Generally speaking this court has no jurisdiction to issue a writ of mandamus otherwise than in aid of its appellate jurisdiction. If petitioner felt aggrieved by the order of the district court his only remedy was to appeal. While informal documents of this type might possibly be treated as an attempted appeal,1 yet we would have no jurisdiction of an appeal for the reason that the district court was correct in reciting in its order that it was without jurisdiction. A federal court has no jurisdiction to supervise the administration of a state penitentiary by its warden. If petitioner were to apply to the district court for a writ of habeas corpus, then that court might in a proper case consider whether the conduct of the warden and the penitentiary authorities was such as to make petitioner's resort to the state court remedies impossible so that the federal court might assume jurisdiction as was done in United States ex rel. Bongiorno v. Ragen, D.C., 54 F.Supp. 973. Cf. Dowd v. United States ex rel. Cook, 340 U.S. 206, 71 S.Ct 262, 95 L.Ed. 215; Ex Parte Hull, 312 U.S. 546, 61 S.Ct. 640, 85 L. Ed. 1034; and Cochran v. State of Kansas, 316 U.S. 255, 62 S.Ct. 1068, 86 L. Ed. 1453; Ex Parte Robinson, 112 Cal. App.2d 626, 246 P.2d 982.

6

Petitioner complains that a petition for a writ of habeas corpus is impossible because he has had no opportunity to study enough law to find out whether he could ask for such relief or how to go about seeking it. The petition presented here and to the district court is deficient in that it fails to state any reason whatever why petitioner thinks that his constitutional rights may have been denied at the time he was prosecuted and found guilty. If petitioner were given an opportunity to study some law, one of the things he would learn would be that a petition for a writ of habeas corpus properly contains allegations of fact alone, and that legal arguments are not a proper part thereof. Petitioner is under no greater disability than any layman who, hoping that he has a cause of action, proceeds to recite the facts of his case to his legal advisor. § 2242 of Title 28 U.S.C.A. relating to applications for writs of habeas corpus, makes plain that such an application does not have to take any particular form, and liberal provision is made for the amendment and supplementing of such an application. It is the rule of the federal courts that such applications when drawn by laymen will be given a most liberal interpretation, Thomas v. Teets, 9 Cir., 205 F.2d 236, 238, and the federal judges are wont to extend themselves to aid any bona fide effort to present a claim. See for example the action of Judge Barnes in United States ex rel. Bongiorno v. Ragen, supra. When the case of Chessman v. Teets, 9 Cir., 239 F.2d 205, was in the district court, 138 F.Supp. 761, Judge Goodman made several orders during the pendency of the case to facilitate the petitioner's consultation with counsel and with witnesses in preparation for the hearing. But in the Ragen case and in the Chessman case, the district courts had jurisdiction because a case which they were authorized to entertain had been filed in these courts.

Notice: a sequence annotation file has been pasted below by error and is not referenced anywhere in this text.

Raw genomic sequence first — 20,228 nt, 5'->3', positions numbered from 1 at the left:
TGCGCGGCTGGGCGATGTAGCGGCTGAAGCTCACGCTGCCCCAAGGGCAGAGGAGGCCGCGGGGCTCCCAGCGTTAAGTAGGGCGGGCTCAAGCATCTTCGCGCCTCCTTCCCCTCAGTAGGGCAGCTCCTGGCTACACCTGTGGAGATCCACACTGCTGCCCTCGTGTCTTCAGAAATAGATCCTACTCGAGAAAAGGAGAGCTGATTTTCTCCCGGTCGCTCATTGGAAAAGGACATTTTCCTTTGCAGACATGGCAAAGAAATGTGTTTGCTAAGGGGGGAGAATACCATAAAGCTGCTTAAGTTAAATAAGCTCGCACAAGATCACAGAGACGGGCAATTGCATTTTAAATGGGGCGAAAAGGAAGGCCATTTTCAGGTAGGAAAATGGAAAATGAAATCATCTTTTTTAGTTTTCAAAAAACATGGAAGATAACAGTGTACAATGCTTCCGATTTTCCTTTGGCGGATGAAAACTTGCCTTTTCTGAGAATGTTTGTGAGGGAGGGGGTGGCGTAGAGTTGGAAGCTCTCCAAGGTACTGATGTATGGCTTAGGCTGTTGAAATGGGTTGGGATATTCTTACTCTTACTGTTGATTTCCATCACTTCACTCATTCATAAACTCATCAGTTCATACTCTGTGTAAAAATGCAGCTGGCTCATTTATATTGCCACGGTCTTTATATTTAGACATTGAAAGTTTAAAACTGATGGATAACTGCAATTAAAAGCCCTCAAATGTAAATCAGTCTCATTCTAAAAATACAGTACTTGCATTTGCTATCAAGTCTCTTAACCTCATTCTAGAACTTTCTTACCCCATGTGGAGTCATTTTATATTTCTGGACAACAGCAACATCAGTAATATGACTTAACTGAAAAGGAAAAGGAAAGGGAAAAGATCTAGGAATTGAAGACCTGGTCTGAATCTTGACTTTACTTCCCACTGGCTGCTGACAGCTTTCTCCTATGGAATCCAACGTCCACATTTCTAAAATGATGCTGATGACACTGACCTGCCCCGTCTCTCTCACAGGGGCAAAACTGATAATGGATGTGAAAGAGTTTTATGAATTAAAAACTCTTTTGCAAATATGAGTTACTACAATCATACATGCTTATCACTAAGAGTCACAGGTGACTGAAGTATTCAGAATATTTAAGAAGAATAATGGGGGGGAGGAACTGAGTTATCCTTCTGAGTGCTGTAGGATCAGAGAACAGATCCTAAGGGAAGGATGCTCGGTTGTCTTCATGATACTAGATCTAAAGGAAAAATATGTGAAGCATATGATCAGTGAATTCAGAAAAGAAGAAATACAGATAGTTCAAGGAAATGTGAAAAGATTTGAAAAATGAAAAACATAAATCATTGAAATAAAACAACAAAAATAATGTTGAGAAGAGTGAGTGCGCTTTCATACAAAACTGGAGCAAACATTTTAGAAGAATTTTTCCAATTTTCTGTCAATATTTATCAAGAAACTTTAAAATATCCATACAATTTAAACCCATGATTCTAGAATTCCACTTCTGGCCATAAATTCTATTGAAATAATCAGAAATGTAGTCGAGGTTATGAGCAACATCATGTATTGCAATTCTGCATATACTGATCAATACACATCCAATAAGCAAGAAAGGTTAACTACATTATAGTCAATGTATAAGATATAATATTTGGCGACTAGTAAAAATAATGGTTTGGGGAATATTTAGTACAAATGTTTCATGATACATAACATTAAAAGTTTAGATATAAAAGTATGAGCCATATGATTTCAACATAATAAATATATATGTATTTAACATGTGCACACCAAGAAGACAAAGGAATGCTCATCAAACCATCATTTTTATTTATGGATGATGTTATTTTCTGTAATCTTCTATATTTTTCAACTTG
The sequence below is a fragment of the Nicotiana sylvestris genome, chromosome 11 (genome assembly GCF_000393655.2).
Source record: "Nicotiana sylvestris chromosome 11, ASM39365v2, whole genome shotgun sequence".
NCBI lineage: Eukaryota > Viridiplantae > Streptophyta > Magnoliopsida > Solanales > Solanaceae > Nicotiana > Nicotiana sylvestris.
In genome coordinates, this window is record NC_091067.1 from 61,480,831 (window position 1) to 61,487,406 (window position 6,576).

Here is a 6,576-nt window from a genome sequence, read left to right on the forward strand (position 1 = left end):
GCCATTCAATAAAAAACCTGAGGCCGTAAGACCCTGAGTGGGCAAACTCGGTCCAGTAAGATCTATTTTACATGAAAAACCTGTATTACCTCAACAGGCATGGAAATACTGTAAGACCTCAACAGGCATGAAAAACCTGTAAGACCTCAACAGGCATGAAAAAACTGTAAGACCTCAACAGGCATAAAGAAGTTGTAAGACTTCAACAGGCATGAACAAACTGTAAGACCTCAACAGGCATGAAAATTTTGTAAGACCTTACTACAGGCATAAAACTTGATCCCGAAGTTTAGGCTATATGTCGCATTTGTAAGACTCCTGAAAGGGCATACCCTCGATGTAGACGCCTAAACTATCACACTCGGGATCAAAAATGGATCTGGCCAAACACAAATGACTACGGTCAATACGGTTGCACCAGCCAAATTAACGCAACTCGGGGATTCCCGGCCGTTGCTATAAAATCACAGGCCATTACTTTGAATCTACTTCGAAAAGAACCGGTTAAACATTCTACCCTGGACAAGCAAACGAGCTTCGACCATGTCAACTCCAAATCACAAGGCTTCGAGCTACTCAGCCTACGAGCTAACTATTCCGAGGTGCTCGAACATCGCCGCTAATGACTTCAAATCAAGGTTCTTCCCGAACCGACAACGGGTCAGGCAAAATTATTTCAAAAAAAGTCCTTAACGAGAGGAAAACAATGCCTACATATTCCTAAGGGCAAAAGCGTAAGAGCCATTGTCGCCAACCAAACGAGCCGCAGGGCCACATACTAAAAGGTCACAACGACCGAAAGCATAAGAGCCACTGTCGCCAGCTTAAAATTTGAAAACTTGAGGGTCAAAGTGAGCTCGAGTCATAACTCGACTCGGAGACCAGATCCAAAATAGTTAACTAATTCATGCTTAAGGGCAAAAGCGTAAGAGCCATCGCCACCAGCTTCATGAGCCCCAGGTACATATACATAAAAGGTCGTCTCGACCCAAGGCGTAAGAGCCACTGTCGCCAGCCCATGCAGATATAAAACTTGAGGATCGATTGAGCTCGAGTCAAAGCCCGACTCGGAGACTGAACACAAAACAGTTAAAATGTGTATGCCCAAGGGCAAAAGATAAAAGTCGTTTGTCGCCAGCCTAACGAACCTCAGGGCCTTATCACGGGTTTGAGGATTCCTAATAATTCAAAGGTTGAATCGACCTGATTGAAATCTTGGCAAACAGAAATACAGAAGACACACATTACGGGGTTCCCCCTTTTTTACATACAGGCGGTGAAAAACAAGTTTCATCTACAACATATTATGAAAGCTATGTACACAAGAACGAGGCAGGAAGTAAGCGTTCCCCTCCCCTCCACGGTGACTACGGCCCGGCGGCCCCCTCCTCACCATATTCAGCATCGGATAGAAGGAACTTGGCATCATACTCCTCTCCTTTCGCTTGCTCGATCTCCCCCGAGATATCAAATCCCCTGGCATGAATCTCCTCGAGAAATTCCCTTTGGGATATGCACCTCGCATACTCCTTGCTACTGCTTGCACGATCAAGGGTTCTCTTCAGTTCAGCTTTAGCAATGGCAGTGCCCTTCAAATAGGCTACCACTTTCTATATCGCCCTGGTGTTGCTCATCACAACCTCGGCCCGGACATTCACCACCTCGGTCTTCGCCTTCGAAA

7

As we have no jurisdiction to entertain the application presented here, it is ordered that leave to file such petition is denied, and the Clerk is directed not to file same.

Notes:

1

Cf. Jordan v. United States District Court, 98 U.S.App.D.C. 160, 233 F.2d 362, 365 (petition for mandamus treated as the equivalent of taking of an appeal). The case was reversed on other grounds, 352 U.S. 904, 77 S.Ct. 151, 1 L.Ed.2d 114. Also see Gerringer v. United States, 93 U.S.App.D.C. 403, 213 F.2d 346, 349